There are other things I could use advice on, but in general, I’d like to ask people who comment what their preferences are, and people who don’t to either make an exception or email me to tell me if there is anything I can do to make this Tohu Bohu a good commenting joint. Unless I’ve already had a nice long conversation with you about it, in which case you are Off the Hook. Everyone else, have at me.

Thank you,


RSS pressured me. i kicked it off the computer until it learned some manners.

I read Jed's RSS feed on my LiveJournal friends page, but I also have kith.org linked from my home page and vis his actual journal about once a day to check up on comment threads. The downside to not having threaded comments here or there is that it's hard for commenters to have a dialogue. With LJ's system, the journaller gets an email whenever someone posts a comment, but if a third person replies to that comment, both the journaller and the original commenter get an email, enabling conversations much more fluidly.

I like that this isn't just a ham-and-eggs blog, but I do like how there's a mixture of both flash and substance here. (And that seems only appropriate for you!)

I do get the sense that you read and respond to things, and I don't think you have to respond to more comments than you do. Though it could also be said that we, the commenters, comment not only because we are fascinated by the opportunity to put words in front of Our Humble Blogger's eyes, but also because our lives are given new and profound meaning when he gracefully addresses our comments. (Well, ok, maybe not new meaning. I'll be shameless and admit that getting a reply is probably almost as good as you getting a comment; but that holds true in large part because you reserve replies for when they add to the dialogue or answer specific questions, rather than vapid "thanks!" and "yay!" and "MeToo!" comments all too prevalent in some corners of the web.)

So, Oygevalt has updated his personal journaling system such that the number of comments (and date of most recent comment?) shows up in the RSS feed output. This seems like a pretty helpful compromise --- if i'm scanning one of his entries on LJ and notice that another comment has been posted, i almost always go over and look.

Not, mind you, that i am trying to make your life or your host's more difficult, but that sort of thing could make life easier if you wanted to go the RSS direction.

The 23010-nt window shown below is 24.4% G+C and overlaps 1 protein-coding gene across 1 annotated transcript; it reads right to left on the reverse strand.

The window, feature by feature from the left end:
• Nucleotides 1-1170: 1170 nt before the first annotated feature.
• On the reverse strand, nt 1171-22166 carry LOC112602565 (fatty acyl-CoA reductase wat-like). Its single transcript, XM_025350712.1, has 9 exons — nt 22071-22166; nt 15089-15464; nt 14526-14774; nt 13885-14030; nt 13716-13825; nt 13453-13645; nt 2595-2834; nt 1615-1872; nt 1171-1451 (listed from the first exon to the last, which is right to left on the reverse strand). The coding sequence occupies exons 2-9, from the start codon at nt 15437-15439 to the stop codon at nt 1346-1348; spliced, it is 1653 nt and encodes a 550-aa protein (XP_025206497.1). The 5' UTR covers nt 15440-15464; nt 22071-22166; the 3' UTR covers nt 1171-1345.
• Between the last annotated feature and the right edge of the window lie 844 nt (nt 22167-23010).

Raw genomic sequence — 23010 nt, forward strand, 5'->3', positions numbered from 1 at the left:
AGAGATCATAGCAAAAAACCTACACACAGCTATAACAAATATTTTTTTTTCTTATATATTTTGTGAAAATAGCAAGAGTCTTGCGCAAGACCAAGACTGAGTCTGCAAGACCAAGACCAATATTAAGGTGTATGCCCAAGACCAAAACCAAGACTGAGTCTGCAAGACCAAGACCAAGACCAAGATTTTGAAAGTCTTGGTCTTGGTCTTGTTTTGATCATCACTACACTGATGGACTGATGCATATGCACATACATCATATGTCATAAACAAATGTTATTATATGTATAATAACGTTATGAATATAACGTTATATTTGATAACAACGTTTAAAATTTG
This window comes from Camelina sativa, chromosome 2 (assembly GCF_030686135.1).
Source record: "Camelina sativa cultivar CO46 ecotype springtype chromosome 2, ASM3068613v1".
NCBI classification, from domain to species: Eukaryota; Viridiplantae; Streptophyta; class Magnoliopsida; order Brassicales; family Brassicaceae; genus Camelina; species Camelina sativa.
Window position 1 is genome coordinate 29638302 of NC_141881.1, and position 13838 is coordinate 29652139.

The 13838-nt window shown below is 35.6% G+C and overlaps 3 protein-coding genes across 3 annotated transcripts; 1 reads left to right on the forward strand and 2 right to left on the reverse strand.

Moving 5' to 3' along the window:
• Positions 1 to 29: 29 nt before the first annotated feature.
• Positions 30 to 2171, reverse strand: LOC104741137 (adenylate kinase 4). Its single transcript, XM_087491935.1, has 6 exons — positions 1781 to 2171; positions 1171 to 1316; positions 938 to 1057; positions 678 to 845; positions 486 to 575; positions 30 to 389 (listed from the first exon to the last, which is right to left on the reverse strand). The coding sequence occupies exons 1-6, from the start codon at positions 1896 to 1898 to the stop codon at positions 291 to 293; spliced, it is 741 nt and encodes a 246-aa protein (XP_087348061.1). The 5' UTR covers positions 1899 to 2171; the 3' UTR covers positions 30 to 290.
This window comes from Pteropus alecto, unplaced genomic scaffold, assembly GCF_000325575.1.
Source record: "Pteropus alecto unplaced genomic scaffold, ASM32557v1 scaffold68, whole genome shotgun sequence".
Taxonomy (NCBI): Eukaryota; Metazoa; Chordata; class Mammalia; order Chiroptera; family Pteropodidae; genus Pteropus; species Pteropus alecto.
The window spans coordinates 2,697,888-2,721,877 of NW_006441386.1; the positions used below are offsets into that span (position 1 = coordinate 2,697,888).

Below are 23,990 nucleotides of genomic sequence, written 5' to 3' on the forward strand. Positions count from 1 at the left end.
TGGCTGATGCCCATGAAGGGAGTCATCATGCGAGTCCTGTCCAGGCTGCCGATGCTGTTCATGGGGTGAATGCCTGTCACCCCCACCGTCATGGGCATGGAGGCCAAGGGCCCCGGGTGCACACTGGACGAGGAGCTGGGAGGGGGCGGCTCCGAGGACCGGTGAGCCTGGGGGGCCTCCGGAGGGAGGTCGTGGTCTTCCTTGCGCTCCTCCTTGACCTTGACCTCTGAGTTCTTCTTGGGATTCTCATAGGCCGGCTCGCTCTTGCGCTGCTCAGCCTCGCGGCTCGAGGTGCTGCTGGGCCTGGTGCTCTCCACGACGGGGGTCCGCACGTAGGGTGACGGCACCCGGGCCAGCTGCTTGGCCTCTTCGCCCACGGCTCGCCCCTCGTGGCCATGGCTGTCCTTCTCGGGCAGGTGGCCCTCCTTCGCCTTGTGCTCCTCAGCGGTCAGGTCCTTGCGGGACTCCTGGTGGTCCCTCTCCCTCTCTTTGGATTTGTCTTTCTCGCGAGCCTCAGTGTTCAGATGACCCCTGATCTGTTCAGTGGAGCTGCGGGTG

Honestly, though, i've reached the perfect compromise for myself --- i have your URL on the list of websites i check daily, many of which are webcomics, but some of which are columns and blogs, so i come over here every morning and see 0-3 new posts and 0-6 new comments, and that's all good, except that every time i stop to leave a comment, i am late to work. But what the heck.

What can you do to nurture your commenters? Well, as you once commented to me: ask more questions! ...Although I believe what stimulates us most is when you express an opinion/frustration/curiousity in a way that's personal to you and invites alternate views.

I would strongly argue against threaded comments. On every site I've wandered into that uses threaded comments, the threads tend to isolate conversations down to just a few particpants: only the people who've already invested in a thread have the incentive to check that particular part of the thread for new comments, so you rarely get mixing of multiple perspectives. At which point, threads seem to converge pretty quickly to either silence or a flamewar.

The only reason to go to threaded comments is if you are getting such a large volume of comments that it becomes unmanageable without a means to break it down into smaller conversations.

About responding: "hogging the last word" only applies in a heated argument. Otherwise, a response is almost always a reward and an encouragement to comment again. At least, that's the way I see it.

Wow, really interesting take on threaded comments. I enjoy reading them, myself, although now you mention it I have noticed that they devolve into a series of discrete dialogues. As Wayman points out, the dialogues are nice, but perhaps they get exclusive. Hmmm.
If I do the RSS thing, I should ask oygevalt to send Jed the code, although (a) since he redid Jed's code in Java rather than PHP, it might not work, and (2) if Jed really does switch to a box system, he oughtn't spend time spiffing up this one. Notice, here, that I'm not making any snide comments about how it's hard to tell if oygevalt's RSS feed works; he may journal at his own pace. Loser.
Now, if only someone adds another comment here, I won't have hogged the last word ...

Dude, where's my word?

Hey, man, don't bogart the last.

(V, if you're on a statistics binge, why not count up your top last-word-takers? I am prepared to accept my share of the shame.)

Not so fast ... just as I don't have access to the hits stats, I don't have access to the database (that is, I would have to bother Jed). I do have a record of comments, but it isn't sortable by, anything but chronology. I can't even easily keep a tally of frequent-commenters. I certainly can't run nice queries like last-word-takers.

But, hey, thanks for feeding the geek.

As I think I said elsewhere, I don't think the idea that LJ connotes ham-and-eggs is necessarily accurate. It may be true that a statistically large number of LJ users write ham-and-eggs journals, but I don't think the site is intrinsically better or worse for that sort of journal than for anything else. (Although it's not great as a discussion forum; aside from the fragmentation of threads, there also isn't a way for someone other than the owner of a journal to say "mail me all the comments on this post" -- to "subscribe" to the post, as it were -- so you still have to keep going back and checking old posts if you want to see if someone has replied to something that someone else has written.

If you want a discussion blog, I think that would be the ideal feature. (The "subscribe to this post" button.)